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BOOK REVIEW / NOVEL : A Foreign Correspondent's Personal War : A YEAR OF FAVOR by Julia MacDonnell ; Morrow, $25, 330 pages


"Woman warrior." That's what Elizabeth Guerrera's last name means in Spanish, and from the moment she arrives in the Central American country of Bellavista to report for a New York newspaper, it's evident that she will have to do her share of fighting--against her editors, U.S. diplomats and advisers; against the country's repressive military, and, most of all, against herself.

Bellavista has an earthquake-ravaged capital like Nicaragua's and a right-wing oligarchy like El Salvador's. It is full of dirty secrets, including the mass murder of civilians. Guerrera's job is to ferret out those secrets, but she has a secret of her own: a masochistic attraction to men such as Bellavista's defense minister, Gen. Victor Rivas Valdez. Serious as "A Year of Favor" is, one can't help thinking of the little devil and the little angel that buzz like flies around the head of a cartoon character faced with a moral choice.

The devil here is Rivas Valdez, touted as a centrist strongman by U.S. officials who seem to have learned nothing from the Vietnam War except how to manipulate the press. Under a veneer of civility, he is a sadist in private as well as a tyrant in public.

"It was a fierce and reckless wanting," Guerrera says of the affair that will ruin her career. "I'd wanted him to touch me--as if, when he did so, he would give me some of his power."

The angel is Mary Healy, an East Coast socialite turned midwife and missionary, who says Bellavista's real problem is "sin . . . evil at work in the world."

Healy argues: "The skirmishes all of you (journalists) write about, your tallies of victories and losses, don't matter. . . . The rise or fall of communism is irrelevant. Because a spiritual process has been set into motion. The poor have begun taking part in . . . their own liberation."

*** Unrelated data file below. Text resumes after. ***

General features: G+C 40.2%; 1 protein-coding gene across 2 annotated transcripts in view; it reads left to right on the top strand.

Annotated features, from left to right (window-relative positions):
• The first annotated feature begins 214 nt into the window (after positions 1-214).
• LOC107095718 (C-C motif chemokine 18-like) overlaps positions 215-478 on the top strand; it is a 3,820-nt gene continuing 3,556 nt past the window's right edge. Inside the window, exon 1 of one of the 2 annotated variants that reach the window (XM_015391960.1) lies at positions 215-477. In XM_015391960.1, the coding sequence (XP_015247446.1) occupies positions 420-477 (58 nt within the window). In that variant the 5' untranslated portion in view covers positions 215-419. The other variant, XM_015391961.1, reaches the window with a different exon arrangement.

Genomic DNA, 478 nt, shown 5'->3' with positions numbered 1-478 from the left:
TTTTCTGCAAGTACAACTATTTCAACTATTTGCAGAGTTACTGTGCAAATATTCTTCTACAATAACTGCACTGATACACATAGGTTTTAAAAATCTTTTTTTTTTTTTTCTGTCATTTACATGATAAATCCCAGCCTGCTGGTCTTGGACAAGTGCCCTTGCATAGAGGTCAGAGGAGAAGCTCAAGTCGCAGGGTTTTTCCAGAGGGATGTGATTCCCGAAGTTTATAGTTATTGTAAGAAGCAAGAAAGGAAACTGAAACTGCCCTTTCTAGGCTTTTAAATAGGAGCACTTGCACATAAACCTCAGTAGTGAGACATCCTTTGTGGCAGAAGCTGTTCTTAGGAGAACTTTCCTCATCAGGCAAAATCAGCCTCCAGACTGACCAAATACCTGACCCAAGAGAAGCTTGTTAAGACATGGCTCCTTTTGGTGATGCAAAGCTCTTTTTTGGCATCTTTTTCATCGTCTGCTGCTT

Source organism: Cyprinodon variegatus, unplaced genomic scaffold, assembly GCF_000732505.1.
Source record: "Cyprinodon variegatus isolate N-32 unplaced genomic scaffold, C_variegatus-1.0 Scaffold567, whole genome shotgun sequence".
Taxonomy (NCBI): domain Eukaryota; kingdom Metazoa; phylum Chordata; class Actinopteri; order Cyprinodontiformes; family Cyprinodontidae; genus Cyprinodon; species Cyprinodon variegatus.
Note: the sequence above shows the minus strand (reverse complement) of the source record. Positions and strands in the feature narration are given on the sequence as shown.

Subordinate angels are Sonia Alvinas, the street-tough Bellavistan photographer who sneeringly calls Guerrera "Miss America," and Alan Hartwell, her predecessor, who ruined his career by jettisoning objectivity in his search for the truth.

"How can you tell both sides when one side, the most powerful side, is lying--and the other side is inaccessible?" Hartwell asks. "Besides, when you know they're lying, isn't it irresponsible, and immoral, to repeat their lies?"

Torn and wavering, Guerrera spends most of "A Year of Favor"--the title refers to one of Healy's mystical concepts--in such extremes of lust, fear, bewilderment, exhaustion and awe that the crisp little news stories at the end of each chapter seem to have been written by somebody else.

Julia MacDonnell, a former reporter, does several things well in her first novel. She writes vividly of the craft of journalism and her not-so-imaginary Central America. She has a powerful vision of women as a life-giving force that counteracts murderous machismo. Births figure prominently; the novel's best scene is of Healy performing a Caesarean section by candlelight on a 15-year-old girl in a refugee camp.

MacDonnell takes a big risk, though, by giving Guerrera such a major weakness. Try as she does to explain it by references to Guerrera's absent father; her clinging mother; her gloomy Catholic upbringing; her sense of herself as a blond, green-eyed "fake ethnic"; her insecurity in a male-dominated profession; her inability to bear children, it still seems far-fetched that she would fall so abjectly for Rivas Valdez, who--although tall, dark, handsome and magnetic--is obviously a creep.

Their love scenes seem borrowed from another kind of novel, as if chapters from "The Story of O" were scattered through Joan Didion's "Book of Common Prayer." The political and social story--even the feminist story of women's empowerment--is obscured rather than heightened, because Guerrera is such a special case.

MacDonnell surely tells some of the truth about U.S. misdeeds in Central America in the 1980s. And since journalism didn't seem to blow the whistle loud enough--it gave us plenty of facts but not enough context--she recasts that truth in fiction, at the cost of inventing some facts and simplifying others, as fiction must do. At her best, it's a moving story that makes us wish we had read the newspaper more carefully.

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